IP Management: Brand Royalties for a Fuel Company

01 June 2011
By Dr. Alexander Voegele, Bastian Gottschling, and Philip de Homont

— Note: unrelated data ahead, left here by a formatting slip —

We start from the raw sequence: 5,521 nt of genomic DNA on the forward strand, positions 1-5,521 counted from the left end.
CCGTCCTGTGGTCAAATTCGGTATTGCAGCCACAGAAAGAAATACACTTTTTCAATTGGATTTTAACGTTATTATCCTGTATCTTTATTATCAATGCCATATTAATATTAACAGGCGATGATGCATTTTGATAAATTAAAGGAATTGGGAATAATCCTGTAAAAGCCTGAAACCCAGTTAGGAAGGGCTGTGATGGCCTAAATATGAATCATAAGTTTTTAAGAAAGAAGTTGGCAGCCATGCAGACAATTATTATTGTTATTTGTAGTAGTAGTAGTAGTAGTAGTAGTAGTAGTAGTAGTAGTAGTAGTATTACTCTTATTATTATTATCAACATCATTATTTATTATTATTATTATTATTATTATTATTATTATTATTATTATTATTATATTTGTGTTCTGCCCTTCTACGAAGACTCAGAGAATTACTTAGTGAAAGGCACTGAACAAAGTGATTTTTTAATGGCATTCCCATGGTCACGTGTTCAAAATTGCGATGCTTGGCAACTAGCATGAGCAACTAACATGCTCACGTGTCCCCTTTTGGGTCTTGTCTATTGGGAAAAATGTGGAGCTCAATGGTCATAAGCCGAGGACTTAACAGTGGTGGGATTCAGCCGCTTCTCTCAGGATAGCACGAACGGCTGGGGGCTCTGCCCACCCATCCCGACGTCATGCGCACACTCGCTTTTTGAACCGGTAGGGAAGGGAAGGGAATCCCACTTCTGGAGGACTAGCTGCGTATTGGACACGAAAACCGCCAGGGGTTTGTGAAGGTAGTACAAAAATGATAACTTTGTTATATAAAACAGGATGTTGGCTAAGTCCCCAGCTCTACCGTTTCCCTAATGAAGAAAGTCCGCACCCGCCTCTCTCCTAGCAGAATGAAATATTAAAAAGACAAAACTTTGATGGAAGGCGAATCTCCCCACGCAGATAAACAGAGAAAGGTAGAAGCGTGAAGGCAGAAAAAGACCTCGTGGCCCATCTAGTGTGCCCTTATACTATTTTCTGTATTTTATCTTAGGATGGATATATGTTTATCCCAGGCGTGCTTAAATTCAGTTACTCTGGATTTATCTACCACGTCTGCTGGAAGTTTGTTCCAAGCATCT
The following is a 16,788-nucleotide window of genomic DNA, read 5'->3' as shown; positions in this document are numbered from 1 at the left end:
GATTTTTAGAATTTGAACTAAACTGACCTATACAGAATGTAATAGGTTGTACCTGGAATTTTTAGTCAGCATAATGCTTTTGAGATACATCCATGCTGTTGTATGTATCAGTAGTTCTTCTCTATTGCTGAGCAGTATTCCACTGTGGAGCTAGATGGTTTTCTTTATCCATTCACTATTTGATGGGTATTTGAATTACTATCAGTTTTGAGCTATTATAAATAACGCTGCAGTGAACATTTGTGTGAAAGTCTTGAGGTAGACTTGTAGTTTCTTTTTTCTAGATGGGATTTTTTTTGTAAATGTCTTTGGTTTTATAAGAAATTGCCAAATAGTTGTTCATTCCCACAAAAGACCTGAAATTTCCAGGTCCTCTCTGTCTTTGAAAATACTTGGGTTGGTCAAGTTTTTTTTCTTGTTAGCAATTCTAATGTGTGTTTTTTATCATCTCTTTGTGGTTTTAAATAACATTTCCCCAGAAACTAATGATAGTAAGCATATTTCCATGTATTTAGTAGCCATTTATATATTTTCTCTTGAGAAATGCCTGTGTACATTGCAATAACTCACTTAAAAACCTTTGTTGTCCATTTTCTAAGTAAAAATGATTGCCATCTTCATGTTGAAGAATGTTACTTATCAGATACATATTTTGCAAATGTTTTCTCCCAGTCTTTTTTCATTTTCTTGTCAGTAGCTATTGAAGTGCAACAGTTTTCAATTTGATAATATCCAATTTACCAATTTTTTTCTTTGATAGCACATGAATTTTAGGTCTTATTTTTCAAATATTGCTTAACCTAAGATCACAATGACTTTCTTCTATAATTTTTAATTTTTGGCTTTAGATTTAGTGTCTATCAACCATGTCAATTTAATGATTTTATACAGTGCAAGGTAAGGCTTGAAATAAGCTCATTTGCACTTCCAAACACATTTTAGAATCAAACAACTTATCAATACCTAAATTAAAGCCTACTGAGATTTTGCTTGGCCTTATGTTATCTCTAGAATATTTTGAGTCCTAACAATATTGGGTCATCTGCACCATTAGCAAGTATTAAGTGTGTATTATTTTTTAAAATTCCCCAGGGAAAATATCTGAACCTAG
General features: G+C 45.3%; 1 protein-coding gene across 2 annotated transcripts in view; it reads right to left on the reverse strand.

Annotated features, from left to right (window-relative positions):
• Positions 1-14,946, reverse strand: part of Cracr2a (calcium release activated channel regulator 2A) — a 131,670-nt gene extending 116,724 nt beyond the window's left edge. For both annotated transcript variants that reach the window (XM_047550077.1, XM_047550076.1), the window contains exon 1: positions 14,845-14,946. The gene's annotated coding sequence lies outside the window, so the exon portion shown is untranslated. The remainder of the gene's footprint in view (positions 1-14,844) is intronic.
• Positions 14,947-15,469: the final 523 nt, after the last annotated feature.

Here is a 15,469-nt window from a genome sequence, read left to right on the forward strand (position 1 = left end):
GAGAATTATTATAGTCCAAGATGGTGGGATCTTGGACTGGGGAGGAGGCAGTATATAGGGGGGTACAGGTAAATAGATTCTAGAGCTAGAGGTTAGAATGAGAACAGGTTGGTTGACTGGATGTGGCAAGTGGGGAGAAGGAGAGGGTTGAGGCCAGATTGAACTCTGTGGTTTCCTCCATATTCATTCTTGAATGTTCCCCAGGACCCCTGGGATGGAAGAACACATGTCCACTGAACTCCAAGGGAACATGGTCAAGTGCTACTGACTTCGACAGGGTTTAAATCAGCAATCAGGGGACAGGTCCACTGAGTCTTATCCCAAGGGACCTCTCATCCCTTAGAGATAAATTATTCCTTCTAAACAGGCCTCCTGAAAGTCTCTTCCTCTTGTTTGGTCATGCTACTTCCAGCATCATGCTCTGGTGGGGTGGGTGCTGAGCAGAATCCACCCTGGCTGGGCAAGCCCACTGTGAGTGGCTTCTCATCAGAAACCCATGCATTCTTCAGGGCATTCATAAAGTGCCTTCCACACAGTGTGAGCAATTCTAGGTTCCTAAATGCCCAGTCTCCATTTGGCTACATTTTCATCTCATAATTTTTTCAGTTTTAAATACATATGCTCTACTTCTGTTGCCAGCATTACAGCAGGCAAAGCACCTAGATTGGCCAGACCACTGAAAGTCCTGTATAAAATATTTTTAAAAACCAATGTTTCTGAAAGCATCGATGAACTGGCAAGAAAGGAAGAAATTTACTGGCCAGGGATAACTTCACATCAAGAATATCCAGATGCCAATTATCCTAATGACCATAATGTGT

This article, by Dr. Alexander Voegele, Bastian Gottschling, and Philip de Homont, is the sixth in a series of ten articles produced by International Tax Review on tax-effective intellectual property management. The article examines how to value the brand of a fuel company and determine a fair brand royalty. When tax authorities in one major country denied the deductibility of brand royalties of a large multinational fuel company, it had to prove that motorists are willing to pay not just for fuel, but also for a brand itself. The tax authorities argued that motorists would not pay extra for the brand and only cared about other factors, such as the location of fuel stations, the price of the fuel, the friendliness of service staff, and the presence of convenient stores. In turn the fuel company asked NERA to find out how much motorists would pay extra for the brand. NERA's approach was based on a simple methodology that was carried out rigorously: directly asking motorists how much more they would pay through a consumer survey and then conducting an economic analysis of the results to determine the benefit to the local companies in terms of increased profits. NERA proved that the brand was in fact important to motorists, that considerable discounts would be needed to compel them to switch to other stations, and that the royalties therefore should be tax deductible.